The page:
I’ve been diving for years and thought that I could survive by going on dive trips to wonderful places, on my holidays. Six years ago I realised that this just wouldn’t cut it and I wanted to dedicate my time to marine conservation.
I’ve had opportunities to work in amazing places, such as Peru, Maldives and Mexico. For my Masters in Marine Environmental Management I completed a work placement that included research into whale shark tourism in the Mexican Caribbean.
In 2017 I was asked to return as a Trainer to help look after and advise a group of volunteers for the Mexican Caribbean Manta Ray Project in collaboration with the Manta Trust. This project was based on an island, off the coast of Cancun, called Isla Mujeres. It has a lot less tourists than Cancun and has more of a small island, local feel with a beautiful beach ideal for relaxing all day or a sunset swim.
My main reason for spending two months on this amazing island was to be in a location closer to the wonderful nature and marine life that this area has to offer. There are national parks that house nesting seabirds, great scuba diving sites and once we even saw wild flamingos flying across the sea!! The purpose of the project was to conduct studies investigating the resident manta ray population. These mantas are seen year round but little is known about them. They are also thought to be a third manta species as they don’t completely have characteristics of the giant (oceanic) mantas or the smaller reef mantas found elsewhere. This has baffled scientists for years.
During the months of July and August one of the largest collections of whale sharks in the world are found in the waters off the coast of Isla Mujeres. Some days over a hundred whale sharks, measuring approx. 3-7 metres long, can be found gulping up the plankton concentrated in this area. During this season hundreds of boats go out each day, taking tourists to swim with the whale sharks. Mantas are also attracted by the huge amount of food and can often be spotted swimming alongside the sharks.
We went out on research boats to gain a greater understanding of the mantas in this area. It was so exciting to see that tell-tale fin or fins peeping out of the water. When we spotted mantas we took GPS locations and ID photos of the spot pattern on their bellies as each one is like their own thumb print. This meant getting to spend time in the water with these amazing animals. Extraordinary interactions that will be difficult to beat. In one instance, as we were snorkelling on the surface one manta seemed to approach us, check us out and show us her belly for an ID, making our job much easier! We didn’t even have to move. Such beautiful, graceful creatures.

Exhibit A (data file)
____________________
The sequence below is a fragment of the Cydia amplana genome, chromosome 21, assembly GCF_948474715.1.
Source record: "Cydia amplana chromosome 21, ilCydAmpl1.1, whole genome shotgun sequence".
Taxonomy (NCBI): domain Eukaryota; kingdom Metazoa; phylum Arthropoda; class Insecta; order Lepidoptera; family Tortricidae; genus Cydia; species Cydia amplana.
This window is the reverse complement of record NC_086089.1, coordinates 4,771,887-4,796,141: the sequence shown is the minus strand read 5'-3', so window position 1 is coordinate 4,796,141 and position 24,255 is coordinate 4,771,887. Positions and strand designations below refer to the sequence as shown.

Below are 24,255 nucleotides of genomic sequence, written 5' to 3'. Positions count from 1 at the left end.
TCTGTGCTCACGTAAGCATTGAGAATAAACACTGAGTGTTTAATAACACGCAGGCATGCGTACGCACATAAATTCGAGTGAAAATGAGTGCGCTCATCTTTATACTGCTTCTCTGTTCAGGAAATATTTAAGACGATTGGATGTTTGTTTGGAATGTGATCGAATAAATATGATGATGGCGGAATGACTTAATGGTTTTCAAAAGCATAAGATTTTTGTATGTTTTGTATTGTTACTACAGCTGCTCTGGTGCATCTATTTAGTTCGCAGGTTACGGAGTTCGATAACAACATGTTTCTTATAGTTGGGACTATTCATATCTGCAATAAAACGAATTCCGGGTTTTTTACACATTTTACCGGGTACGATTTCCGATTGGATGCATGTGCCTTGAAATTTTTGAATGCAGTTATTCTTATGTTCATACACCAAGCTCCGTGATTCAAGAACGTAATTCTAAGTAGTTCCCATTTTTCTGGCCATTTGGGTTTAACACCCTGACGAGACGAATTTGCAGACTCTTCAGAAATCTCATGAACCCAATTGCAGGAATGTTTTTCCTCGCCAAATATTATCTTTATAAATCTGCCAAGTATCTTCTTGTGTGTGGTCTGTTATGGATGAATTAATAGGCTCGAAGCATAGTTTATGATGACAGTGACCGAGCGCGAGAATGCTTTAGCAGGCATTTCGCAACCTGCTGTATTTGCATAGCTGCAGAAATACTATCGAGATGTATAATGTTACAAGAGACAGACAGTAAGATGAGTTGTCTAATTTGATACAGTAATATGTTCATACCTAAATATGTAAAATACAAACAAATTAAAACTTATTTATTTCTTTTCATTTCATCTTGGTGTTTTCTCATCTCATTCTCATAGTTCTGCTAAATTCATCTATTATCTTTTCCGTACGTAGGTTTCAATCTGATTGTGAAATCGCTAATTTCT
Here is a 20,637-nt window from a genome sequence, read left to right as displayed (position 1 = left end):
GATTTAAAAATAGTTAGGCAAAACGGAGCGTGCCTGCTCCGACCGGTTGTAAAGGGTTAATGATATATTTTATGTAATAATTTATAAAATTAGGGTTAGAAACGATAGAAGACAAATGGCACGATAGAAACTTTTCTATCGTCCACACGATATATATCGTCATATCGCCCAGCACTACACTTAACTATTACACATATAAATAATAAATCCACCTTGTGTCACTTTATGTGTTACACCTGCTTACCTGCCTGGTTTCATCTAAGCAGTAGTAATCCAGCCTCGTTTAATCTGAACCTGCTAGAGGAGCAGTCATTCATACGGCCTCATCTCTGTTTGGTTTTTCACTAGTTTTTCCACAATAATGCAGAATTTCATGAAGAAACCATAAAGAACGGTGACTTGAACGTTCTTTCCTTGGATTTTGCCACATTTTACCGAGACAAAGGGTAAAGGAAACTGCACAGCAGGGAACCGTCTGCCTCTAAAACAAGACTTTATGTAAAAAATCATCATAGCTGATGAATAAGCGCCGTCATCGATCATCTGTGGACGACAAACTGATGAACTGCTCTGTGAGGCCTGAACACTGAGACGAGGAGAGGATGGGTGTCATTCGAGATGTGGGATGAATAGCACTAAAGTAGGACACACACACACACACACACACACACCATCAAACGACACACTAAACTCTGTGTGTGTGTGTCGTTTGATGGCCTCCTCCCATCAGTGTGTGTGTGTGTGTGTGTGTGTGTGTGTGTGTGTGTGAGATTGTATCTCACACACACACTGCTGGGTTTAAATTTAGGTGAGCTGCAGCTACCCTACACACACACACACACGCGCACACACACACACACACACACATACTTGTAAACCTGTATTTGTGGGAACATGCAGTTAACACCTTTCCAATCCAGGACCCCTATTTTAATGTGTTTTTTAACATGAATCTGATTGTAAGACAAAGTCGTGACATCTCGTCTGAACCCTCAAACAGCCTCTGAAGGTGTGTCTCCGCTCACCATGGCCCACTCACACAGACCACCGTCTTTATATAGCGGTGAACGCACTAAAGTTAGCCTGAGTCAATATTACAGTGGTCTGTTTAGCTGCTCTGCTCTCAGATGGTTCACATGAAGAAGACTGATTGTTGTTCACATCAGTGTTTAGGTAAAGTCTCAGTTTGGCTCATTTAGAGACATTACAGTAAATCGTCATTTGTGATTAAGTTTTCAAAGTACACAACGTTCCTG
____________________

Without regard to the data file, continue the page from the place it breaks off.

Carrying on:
Before going to the Mexican Caribbean to study these special mantas, I had read about the experience of snorkelling with the whale sharks there. Not many things can prepare you when you are trying to get an ID photo of a manta and a whale shark just casually pops up to photobomb science!!! They seem so docile and not bothered by your presence as they give you a little look as they float by sucking up food like mega vacuum cleaners.
There are many regulations to protect the whale sharks, the environment and the workers that take part in marine tourism. Such as, only snorkelling is permitted with the sharks, always staying five metres away from the animal, no freediving, no touching, to name a few. The rules are easy to follow but historically not everyone has followed them. Currently there are no regulations for manta ray tourism so it is not yet permitted but our research and experience will be used to draft new regulations and encourage safe practices for mantas and people that want to have this experience.
It is always important to ensure that the project you’re involved in is sustainable and incorporates the local community. We made it our purpose to encourage local incentives by going to schools and talking to local children about taking care of their ocean and not littering; getting involved with the local community to collect rubbish that was clogging the local mangroves, that are such an important part of the island; drafting regulations for proposed manta tourism with the government; and having the volunteers help at the turtle sanctuary with newly laid eggs, hatchlings and educating visitors. This is so important for the future of the project and the longevity of the manta rays and marine species in east Mexico.